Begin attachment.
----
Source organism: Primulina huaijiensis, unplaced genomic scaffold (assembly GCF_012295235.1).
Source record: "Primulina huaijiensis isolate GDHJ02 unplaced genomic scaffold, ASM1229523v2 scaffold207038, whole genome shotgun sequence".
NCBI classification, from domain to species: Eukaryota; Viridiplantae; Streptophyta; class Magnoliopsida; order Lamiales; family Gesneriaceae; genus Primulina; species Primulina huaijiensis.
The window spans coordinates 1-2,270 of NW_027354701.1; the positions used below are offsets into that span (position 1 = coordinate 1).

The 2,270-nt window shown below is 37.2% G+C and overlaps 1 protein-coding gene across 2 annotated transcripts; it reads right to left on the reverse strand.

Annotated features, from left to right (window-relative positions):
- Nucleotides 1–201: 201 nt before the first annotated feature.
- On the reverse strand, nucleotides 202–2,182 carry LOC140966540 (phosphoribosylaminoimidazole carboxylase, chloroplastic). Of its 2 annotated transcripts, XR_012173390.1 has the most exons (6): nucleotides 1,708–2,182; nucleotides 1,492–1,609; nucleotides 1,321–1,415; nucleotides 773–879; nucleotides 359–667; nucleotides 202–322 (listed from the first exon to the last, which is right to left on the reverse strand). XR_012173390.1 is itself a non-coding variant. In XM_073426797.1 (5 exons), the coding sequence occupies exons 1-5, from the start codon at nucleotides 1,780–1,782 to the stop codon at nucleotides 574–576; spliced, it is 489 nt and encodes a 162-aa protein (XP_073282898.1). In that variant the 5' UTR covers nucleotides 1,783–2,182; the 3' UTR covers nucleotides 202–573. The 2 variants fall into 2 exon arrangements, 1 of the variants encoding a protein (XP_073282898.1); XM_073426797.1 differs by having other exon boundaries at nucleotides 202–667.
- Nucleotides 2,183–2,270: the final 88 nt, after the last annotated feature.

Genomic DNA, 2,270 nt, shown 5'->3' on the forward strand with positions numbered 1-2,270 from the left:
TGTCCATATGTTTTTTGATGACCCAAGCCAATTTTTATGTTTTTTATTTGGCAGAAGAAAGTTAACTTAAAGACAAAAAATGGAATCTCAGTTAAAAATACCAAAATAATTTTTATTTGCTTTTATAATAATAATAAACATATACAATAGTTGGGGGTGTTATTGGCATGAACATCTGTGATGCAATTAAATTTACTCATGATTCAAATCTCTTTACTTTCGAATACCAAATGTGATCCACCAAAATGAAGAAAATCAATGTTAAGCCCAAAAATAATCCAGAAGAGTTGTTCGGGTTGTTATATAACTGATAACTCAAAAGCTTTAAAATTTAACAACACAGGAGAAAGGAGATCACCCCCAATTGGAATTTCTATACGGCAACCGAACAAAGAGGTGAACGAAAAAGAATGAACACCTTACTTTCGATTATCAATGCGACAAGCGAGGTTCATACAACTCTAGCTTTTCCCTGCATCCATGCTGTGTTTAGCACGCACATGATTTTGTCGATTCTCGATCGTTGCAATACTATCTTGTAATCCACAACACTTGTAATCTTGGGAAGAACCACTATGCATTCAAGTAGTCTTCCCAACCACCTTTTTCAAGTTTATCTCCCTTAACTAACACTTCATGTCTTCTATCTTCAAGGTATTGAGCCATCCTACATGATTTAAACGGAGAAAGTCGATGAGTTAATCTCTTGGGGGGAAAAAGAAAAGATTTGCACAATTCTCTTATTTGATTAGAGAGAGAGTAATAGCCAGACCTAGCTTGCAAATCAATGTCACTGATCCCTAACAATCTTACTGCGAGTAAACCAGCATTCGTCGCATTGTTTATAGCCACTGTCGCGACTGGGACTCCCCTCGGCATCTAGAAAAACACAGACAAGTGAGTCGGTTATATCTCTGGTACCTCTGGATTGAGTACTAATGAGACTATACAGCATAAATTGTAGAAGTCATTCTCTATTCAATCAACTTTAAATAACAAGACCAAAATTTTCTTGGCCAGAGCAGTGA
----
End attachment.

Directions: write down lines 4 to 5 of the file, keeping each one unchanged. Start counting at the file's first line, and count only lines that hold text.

The window spans coordinates 1-2,270 of NW_027354701.1; the positions used below are offsets into that span (position 1 = coordinate 1).

The 2,270-nt window shown below is 37.2% G+C and overlaps 1 protein-coding gene across 2 annotated transcripts; it reads right to left on the reverse strand.